Inflation pressures have picked up modestly with more expensive food and housing costs offsetting cheaper fuel and travel.
Official numbers show consumer prices rose 0.5 percent in the three months ended September, which compared with a flat reading in the June quarter.
The annual inflation rate perked up to 1.9 percent from 1.7 percent.
The numbers were above expectations, which had been for a rise of 0.4 percent for the quarter, and an annual rate of 1.8 percent.
The price of building, running, and renting a house was one of the main drivers of the pick up in inflation, but Auckland was no longer the hot spot.
"Rents and construction costs in Wellington are rising faster than for the rest of the country," prices senior manager Jason Attewell said.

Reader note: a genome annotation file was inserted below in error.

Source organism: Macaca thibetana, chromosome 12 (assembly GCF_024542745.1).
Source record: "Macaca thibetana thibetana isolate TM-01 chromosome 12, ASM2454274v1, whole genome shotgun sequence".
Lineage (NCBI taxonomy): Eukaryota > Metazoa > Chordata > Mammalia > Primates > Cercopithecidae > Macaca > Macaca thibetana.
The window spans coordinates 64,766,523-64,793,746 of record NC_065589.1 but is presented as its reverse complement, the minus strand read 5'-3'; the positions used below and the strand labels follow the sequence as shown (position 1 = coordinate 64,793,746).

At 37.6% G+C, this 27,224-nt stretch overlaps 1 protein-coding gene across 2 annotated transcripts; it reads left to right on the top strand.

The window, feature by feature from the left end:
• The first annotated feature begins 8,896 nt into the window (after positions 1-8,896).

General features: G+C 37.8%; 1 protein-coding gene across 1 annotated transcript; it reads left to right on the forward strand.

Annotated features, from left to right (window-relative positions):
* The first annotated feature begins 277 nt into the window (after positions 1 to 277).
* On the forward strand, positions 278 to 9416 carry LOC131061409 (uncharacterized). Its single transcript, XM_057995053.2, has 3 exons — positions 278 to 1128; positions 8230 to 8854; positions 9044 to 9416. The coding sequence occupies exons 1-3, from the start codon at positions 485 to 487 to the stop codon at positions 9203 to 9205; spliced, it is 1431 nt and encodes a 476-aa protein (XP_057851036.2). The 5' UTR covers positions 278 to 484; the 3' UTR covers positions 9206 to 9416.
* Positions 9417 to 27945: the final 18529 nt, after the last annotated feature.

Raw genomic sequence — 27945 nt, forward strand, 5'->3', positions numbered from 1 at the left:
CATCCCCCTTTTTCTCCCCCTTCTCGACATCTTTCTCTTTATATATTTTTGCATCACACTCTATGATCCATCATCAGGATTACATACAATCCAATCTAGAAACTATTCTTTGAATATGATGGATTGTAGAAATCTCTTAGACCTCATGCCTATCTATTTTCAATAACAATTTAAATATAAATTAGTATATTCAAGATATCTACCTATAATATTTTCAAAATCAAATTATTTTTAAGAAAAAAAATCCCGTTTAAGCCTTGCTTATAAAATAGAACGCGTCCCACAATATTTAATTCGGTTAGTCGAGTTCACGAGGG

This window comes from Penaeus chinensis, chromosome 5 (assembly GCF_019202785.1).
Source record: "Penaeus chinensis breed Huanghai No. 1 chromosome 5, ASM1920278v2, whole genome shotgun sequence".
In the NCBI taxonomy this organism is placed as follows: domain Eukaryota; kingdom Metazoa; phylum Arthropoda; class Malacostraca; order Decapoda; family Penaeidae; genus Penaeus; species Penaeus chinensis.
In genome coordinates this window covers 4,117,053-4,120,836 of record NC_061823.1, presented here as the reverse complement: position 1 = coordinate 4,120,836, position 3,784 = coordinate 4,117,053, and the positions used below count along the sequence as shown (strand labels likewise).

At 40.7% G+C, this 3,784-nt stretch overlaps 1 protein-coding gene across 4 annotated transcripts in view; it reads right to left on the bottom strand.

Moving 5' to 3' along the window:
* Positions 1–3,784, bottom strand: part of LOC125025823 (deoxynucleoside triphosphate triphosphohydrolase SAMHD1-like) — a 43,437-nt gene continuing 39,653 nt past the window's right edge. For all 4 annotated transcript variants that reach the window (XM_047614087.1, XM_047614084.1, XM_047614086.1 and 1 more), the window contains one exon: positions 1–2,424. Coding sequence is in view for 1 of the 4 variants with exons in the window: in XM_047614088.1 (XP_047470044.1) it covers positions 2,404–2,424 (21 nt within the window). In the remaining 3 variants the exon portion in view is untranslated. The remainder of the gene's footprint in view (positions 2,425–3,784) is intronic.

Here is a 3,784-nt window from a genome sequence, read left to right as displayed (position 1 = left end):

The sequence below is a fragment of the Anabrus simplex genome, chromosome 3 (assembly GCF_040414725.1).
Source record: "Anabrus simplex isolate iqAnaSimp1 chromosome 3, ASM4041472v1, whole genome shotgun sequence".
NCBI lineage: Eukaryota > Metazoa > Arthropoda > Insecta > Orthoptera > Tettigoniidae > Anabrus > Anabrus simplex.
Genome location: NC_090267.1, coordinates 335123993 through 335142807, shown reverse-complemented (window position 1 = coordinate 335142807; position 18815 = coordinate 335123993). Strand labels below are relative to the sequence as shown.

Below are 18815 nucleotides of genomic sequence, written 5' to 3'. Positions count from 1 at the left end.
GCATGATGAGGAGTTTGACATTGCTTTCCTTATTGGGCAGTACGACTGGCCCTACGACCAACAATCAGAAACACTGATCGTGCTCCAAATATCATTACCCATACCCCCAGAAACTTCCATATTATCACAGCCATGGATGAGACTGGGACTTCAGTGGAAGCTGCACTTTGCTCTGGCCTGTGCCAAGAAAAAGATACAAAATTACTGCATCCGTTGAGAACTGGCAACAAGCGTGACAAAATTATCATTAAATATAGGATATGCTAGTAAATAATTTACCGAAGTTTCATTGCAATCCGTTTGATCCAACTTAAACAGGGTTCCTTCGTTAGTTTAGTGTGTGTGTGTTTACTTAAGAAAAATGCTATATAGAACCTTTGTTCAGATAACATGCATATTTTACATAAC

"Annual rents rose by more in Wellington than Auckland, while Christchurch rents fell."
The wet weather increased the price of fresh vegetables.
Inflation numbers were above market expectations, and more than twice the Reserve Bank's forecast of a 0.2 percent rise.
However, much of the rise was due to volatile food and fuel prices, which the central bank tends to disregard when setting interest rates.
"We're still very much in a holding pattern for interest rates and we don't see any increases coming through until the first half of 2019," said ASB chief economist Nick Tuffley.
The Reserve Bank has previously signalled that it expects to keep its cash rate at a record-low 1.75 percent at least until late 2019.
The New Zealand dollar rose about a quarter of a cent against the US dollar on the numbers.